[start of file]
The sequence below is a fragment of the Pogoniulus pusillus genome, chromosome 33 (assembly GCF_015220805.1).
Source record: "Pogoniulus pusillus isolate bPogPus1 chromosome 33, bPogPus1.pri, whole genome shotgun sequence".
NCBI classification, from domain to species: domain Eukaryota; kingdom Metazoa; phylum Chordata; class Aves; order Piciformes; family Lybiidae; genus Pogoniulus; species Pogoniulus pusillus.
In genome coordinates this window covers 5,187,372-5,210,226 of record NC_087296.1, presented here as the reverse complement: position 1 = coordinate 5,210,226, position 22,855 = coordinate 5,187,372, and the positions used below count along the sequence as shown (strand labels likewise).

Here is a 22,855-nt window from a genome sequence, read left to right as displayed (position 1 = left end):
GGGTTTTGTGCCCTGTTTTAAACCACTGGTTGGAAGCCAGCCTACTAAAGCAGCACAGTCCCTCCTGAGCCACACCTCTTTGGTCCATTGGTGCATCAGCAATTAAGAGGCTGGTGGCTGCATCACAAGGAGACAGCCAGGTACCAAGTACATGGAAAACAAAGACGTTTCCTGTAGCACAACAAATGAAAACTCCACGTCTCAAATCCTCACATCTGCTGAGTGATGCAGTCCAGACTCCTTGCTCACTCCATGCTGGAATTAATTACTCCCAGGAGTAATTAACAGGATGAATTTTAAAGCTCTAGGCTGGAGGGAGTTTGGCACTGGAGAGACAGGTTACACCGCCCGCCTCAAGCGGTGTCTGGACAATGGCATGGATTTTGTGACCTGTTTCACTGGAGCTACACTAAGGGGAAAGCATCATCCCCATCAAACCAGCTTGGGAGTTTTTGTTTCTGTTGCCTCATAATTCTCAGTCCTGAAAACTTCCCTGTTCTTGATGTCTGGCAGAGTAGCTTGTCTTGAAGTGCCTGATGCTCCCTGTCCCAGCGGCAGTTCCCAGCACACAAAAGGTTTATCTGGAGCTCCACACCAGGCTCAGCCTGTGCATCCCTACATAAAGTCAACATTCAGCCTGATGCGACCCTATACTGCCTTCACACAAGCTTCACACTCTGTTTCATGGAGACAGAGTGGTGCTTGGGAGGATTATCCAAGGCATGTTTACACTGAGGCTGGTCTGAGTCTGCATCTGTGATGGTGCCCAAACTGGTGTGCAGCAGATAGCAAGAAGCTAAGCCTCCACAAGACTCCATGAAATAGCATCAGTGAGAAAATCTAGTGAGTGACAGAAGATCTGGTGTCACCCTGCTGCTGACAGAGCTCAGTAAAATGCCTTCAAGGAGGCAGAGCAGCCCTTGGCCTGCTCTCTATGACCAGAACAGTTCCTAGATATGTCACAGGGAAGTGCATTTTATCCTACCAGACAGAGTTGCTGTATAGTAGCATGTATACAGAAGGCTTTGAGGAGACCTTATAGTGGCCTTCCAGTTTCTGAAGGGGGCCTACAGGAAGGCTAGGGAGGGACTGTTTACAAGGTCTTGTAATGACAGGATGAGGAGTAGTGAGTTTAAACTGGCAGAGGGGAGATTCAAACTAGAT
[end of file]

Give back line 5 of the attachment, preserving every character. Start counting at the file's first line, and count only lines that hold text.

Here is a 22,855-nt window from a genome sequence, read left to right as displayed (position 1 = left end):